At no point did Trump mention guns or gun-control measures.

[Read: Trump addresses nation after deadly Florida high school shooting]

[Just before school shooting, Parkland ranked as one of Florida's safest cities]

[Florida school shooting: How difficult is it to purchase a gun in Florida?]

Attorney General Jeff Sessions said he wants the Justice Department to study how mental illness affects criminal behavior, to better understand how law enforcement can use existing laws to prevent school shootings.

"It cannot be denied that something dangerous and unhealthy is happening in our country," Sessions told a group of sheriffs in Washington. In "every one of these cases, we've had advance indications, and perhaps we haven't been effective enough in intervening."

Other elected officials also offered ideas for reform.

Republican Gov. Rick Scott said he's already told Florida House Speaker Richard Corcoran that "if someone is mentally ill, he should not have access to a gun."

Broward County Schools Superintendent Rob Runcie said "now is the time to have a real conversation about gun control legislation." And if adults cannot manage that in their lifetimes, he said, students will do it.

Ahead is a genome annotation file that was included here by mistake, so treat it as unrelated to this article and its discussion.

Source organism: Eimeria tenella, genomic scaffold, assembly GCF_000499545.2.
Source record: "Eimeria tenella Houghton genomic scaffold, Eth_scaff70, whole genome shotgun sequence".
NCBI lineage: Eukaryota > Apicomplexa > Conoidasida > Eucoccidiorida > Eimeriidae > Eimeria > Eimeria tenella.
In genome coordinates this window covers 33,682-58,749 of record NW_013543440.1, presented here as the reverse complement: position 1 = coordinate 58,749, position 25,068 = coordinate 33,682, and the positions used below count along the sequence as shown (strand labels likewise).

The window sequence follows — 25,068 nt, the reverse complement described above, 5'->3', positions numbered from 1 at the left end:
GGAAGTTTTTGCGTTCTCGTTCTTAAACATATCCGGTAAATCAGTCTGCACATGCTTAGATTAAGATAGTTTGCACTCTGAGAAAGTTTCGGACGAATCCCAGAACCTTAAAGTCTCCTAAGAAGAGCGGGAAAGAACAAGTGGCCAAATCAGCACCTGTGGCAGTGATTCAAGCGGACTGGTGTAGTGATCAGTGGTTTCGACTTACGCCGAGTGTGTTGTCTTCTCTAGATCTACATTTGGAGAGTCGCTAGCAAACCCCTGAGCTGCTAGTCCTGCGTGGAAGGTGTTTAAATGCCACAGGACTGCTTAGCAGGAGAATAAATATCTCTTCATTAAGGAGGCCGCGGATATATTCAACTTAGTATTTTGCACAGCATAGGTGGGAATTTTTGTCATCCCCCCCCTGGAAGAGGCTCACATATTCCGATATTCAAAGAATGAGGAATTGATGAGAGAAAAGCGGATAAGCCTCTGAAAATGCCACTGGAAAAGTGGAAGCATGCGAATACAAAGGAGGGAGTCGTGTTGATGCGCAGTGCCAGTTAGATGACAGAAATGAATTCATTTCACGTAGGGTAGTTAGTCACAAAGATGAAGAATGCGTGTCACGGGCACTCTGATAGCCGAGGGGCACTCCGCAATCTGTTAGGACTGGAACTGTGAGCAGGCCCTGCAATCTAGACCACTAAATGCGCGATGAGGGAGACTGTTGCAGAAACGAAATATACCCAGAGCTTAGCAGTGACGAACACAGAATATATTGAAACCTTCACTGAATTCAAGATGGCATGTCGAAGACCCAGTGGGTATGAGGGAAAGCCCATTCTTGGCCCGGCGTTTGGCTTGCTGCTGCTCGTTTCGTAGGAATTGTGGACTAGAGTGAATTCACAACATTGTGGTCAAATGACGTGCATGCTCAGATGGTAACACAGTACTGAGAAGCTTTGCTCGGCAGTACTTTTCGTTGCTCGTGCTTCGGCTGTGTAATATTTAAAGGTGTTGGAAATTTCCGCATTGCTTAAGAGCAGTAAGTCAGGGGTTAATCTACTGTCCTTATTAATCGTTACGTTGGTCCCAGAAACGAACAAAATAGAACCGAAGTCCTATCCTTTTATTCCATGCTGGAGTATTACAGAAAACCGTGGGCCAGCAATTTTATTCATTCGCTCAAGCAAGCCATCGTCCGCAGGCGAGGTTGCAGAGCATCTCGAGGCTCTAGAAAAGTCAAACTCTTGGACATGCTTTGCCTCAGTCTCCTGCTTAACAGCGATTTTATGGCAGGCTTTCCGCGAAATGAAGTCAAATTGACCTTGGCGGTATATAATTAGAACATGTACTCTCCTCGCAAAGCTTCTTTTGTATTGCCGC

Charlotte-Mecklenburg Schools' statement on school shooting tragedy: 

Across the Charlotte-Mecklenburg Schools district, our hearts are heavy as we stand with the Broward County community in the wake of yesterday’s tragic loss of lives to violence on a school campus yet again. Support and counseling are available to anyone across CMS, in every school, who wishes to talk.

I want students, parents and the community to know that each young person we are blessed to care for within CMS is our priority. Today and everyday their safety and security are our number one goal. To that end, I have asked our team to review all safety procedures and I have asked our police and other local law enforcement agencies to increase their visibility and presence on and around our campuses.

But we have to do more. Our nation, sister communities and local leaders have to do more to both protect the precious lives of all our innocent children and support the emotional, social and mental health of all our students. Even muted cries for help cannot be ignored and we must offer more than someday promises in response. As a district, a state and nation, we must work together to lift up our hopes for children’s tomorrows with corresponding action today.